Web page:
Even for a seasoned horse owner, a wild horse can present a difficult set of challenges, Steve Mantle said.
But that doesn't stop horse enthusiasts who want to adopt wild horses that are difficult to train -- and the owners often get in over their heads, Mantle said.
"The road to hell is paved with good intentions," Mantle said.
Mantle, who runs a ranch in Wyoming with about 100 wild horses, taught a clinic in Craig on Sunday about training wild horses.
Helping well-intentioned people is the goal behind clinics like the one Mantle held.
The differences between wild horses and domestic horses aren't always glaring, Mantle said.
"Some of the problems are just little, bitty stuff," Mantle said.
But no matter how small the difference between a domestic horse and a wild horse, taming wild horses can be difficult, Mantle said.
"Their sense of self preservation is 10 times higher (than a domestic horse)," he said.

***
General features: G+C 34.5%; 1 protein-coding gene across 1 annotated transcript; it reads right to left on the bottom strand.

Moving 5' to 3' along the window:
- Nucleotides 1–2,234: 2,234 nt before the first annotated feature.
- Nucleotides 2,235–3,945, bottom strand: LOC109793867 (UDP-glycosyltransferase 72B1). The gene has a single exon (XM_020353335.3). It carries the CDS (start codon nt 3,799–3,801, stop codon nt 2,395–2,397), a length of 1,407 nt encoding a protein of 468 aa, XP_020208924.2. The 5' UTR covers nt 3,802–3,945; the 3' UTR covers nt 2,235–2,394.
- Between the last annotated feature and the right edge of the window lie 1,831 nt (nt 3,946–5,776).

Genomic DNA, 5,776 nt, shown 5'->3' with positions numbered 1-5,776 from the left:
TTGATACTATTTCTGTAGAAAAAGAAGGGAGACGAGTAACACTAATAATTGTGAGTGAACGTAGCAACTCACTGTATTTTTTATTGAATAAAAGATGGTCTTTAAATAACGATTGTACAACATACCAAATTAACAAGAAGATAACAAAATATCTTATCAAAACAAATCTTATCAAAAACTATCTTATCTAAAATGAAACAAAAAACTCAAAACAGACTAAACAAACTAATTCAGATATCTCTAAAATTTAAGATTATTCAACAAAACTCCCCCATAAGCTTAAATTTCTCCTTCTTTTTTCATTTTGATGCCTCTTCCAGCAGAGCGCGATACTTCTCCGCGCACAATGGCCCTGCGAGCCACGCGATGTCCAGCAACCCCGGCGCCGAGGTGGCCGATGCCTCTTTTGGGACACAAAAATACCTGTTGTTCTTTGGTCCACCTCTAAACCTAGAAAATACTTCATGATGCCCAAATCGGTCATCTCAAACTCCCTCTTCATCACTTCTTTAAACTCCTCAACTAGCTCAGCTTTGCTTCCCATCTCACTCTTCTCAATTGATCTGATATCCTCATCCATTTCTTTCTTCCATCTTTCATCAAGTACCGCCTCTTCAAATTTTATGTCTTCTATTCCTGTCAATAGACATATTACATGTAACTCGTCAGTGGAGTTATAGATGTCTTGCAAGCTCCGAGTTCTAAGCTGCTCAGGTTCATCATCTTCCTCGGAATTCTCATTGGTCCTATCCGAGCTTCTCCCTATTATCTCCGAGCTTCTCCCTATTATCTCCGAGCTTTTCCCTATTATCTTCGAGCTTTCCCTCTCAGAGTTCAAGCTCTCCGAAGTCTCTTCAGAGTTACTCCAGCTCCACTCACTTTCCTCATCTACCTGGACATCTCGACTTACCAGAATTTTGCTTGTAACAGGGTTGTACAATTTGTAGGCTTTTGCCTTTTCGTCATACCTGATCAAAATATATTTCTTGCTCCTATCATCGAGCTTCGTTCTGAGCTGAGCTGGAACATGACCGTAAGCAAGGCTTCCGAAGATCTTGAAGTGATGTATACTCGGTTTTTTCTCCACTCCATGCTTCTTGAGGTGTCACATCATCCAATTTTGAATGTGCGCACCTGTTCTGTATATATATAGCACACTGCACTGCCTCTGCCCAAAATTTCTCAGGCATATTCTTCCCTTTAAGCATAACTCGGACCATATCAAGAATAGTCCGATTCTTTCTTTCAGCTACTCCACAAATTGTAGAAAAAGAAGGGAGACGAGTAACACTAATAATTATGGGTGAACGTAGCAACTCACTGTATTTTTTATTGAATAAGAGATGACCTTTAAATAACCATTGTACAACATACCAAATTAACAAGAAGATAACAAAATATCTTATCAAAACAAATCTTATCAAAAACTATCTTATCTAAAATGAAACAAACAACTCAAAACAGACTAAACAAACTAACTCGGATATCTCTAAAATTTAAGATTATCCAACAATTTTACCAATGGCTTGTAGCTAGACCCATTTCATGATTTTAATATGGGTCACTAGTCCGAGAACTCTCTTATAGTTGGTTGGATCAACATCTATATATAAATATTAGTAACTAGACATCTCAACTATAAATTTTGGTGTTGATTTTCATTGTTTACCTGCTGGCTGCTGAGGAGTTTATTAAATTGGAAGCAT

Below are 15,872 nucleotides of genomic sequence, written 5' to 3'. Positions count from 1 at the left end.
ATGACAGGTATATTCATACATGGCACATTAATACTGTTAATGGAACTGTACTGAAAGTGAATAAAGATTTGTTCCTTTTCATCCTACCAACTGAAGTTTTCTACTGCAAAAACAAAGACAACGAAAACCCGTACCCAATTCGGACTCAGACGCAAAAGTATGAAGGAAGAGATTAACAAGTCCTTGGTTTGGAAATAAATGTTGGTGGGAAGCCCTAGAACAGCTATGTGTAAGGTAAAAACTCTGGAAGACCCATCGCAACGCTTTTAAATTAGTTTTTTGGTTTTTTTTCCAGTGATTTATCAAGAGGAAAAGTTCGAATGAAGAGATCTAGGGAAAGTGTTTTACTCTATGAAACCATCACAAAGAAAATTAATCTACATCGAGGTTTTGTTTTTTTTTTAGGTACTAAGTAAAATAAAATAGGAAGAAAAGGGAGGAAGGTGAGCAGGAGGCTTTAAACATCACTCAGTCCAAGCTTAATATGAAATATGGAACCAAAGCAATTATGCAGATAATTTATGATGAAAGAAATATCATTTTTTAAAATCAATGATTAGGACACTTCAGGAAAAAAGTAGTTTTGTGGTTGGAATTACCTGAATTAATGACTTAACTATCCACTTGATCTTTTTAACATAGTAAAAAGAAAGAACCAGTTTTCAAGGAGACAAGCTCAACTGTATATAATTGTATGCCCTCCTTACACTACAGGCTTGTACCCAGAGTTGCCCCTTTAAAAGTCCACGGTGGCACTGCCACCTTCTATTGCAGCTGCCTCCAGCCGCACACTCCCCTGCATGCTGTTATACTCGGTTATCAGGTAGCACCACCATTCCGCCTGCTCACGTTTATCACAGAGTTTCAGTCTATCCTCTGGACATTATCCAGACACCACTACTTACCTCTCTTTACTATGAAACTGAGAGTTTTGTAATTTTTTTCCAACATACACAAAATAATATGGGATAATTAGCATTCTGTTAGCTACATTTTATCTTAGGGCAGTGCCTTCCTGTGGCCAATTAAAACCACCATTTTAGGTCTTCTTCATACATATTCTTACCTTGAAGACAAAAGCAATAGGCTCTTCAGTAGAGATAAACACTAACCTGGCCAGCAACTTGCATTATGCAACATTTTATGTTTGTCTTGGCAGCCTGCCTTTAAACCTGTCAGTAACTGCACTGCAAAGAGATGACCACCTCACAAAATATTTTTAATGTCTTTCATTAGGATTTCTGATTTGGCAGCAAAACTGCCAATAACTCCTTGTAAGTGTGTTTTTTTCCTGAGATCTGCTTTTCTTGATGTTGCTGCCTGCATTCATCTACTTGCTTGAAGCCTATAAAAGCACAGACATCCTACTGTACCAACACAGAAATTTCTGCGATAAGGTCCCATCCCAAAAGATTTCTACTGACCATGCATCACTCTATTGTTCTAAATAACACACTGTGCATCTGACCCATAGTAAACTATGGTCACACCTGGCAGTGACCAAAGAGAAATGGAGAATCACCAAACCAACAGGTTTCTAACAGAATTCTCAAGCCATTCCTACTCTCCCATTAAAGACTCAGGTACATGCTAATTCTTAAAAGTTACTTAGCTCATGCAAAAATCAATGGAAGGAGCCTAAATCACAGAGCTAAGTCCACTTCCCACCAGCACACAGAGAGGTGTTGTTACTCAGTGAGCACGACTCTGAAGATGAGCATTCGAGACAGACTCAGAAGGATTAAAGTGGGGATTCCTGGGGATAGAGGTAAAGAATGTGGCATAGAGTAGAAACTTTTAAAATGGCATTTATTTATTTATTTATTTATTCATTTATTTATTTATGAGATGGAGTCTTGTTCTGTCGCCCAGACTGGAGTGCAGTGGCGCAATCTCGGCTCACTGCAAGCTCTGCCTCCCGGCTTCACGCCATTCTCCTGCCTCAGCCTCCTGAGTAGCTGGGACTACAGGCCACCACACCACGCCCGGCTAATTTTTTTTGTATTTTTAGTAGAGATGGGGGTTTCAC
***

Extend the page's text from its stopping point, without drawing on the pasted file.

Those survival instincts can make the initial stages of training difficult. But after people gain the trust of a wild horse, the animals can be trained, Mantle said.
Mantle said people regularly ask him why he is willing to get into a corral with wild animals.
He points out that the animals may be wild, but they aren't vicious.
"Horses are inherently gentle," Mantle said.
Horses aren't wild in the same sense that bears and cougars are, he said.
"I would not get into that corral with a 2-year-old grizzly bear," Mantle said.
Debby Ellinwood, of Hayden, was one of about 25 people who attended Mantle's clinic at the Moffat County Fairgrounds.
Ellinwood had a wild horse for 24 years before it died recently. She now has another wild horse that was rounded up in the fall in Sandwash Basin.
Wild horses are sturdy and dependable, Ellinwood said, but working with them is different than with domestic horses.
"They just have a different mindset," she said.